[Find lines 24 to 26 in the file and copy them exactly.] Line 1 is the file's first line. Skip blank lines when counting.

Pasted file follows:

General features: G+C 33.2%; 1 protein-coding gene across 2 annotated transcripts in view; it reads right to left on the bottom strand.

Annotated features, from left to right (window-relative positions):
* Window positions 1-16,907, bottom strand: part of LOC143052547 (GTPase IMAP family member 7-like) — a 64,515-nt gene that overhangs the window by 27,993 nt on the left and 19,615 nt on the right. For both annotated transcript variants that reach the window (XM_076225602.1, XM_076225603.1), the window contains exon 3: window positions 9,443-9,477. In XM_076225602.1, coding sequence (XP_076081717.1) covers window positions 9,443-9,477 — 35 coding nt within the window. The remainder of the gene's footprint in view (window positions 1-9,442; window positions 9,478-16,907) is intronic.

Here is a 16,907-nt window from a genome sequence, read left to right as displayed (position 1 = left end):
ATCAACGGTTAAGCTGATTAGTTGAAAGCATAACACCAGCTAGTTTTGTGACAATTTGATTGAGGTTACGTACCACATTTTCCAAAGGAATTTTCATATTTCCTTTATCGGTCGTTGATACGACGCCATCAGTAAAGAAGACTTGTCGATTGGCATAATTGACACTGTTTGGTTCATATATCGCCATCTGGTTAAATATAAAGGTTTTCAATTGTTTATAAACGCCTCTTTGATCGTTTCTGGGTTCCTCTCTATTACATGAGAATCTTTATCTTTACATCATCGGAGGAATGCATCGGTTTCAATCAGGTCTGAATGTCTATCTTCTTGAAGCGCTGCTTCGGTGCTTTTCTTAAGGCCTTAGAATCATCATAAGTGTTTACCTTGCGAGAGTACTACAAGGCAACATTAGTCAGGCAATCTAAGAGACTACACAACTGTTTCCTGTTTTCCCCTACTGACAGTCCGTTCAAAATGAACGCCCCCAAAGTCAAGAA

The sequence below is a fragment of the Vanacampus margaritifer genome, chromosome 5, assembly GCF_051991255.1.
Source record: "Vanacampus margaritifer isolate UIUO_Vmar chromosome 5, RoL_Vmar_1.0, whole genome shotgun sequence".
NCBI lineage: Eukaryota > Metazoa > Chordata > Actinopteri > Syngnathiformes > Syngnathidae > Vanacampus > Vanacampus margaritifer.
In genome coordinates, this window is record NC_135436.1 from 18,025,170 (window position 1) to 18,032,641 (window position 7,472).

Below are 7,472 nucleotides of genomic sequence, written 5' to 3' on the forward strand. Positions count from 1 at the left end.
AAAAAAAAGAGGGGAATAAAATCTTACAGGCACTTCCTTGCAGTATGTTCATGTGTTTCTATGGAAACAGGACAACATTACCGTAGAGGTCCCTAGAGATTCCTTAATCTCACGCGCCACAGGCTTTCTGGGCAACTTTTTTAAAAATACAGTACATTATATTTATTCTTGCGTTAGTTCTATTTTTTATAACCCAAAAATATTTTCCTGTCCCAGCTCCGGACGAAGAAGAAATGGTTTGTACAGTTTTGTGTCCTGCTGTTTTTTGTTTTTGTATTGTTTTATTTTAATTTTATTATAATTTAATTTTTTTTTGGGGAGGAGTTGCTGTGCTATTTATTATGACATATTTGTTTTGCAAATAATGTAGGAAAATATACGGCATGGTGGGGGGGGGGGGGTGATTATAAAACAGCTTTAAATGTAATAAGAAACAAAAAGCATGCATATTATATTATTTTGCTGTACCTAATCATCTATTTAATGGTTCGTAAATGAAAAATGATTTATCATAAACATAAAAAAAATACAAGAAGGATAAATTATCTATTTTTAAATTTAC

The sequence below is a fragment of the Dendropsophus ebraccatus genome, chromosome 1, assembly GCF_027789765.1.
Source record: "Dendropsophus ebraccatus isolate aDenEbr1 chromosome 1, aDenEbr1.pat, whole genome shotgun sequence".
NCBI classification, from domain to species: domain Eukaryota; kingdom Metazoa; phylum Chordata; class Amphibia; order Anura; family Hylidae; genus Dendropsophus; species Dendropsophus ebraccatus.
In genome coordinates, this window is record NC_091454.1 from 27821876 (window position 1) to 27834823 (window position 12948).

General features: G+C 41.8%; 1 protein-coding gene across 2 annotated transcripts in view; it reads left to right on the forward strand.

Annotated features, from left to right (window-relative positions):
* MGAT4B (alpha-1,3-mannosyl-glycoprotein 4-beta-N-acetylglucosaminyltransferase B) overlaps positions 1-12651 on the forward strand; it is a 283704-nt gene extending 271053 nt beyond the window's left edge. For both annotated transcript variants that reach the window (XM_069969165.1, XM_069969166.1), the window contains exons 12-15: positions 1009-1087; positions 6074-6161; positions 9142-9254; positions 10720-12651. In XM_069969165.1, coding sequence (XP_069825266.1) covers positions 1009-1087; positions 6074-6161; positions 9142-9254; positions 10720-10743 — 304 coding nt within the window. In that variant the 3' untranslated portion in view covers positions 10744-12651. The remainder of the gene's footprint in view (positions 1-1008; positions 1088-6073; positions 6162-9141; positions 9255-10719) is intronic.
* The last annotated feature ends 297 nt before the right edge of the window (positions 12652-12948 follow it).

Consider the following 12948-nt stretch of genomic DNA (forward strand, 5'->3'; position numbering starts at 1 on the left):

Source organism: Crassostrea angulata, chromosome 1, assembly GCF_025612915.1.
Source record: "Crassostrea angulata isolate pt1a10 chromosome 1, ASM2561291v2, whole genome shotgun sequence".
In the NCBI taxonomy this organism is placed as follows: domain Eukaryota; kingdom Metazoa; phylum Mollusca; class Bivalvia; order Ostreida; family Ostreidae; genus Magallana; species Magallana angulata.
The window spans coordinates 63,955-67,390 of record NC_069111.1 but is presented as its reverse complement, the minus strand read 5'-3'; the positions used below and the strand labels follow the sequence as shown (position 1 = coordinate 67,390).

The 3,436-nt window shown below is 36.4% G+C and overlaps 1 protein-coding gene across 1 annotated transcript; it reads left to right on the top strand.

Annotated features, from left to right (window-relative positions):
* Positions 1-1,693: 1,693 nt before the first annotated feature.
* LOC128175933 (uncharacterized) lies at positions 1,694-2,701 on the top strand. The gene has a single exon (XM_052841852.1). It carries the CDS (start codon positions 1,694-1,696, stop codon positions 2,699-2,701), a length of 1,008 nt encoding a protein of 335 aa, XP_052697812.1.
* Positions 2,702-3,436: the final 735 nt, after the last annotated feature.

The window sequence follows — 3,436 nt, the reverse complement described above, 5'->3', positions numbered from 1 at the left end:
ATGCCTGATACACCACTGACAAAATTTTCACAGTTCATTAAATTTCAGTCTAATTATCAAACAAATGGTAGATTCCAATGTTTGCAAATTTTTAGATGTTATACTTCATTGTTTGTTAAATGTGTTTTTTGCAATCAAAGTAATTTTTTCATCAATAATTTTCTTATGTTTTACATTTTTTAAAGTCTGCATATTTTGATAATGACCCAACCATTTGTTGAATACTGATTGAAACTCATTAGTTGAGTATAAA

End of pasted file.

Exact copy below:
The window spans coordinates 63,955-67,390 of record NC_069111.1 but is presented as its reverse complement, the minus strand read 5'-3'; the positions used below and the strand labels follow the sequence as shown (position 1 = coordinate 67,390).

The 3,436-nt window shown below is 36.4% G+C and overlaps 1 protein-coding gene across 1 annotated transcript; it reads left to right on the top strand.

Annotated features, from left to right (window-relative positions):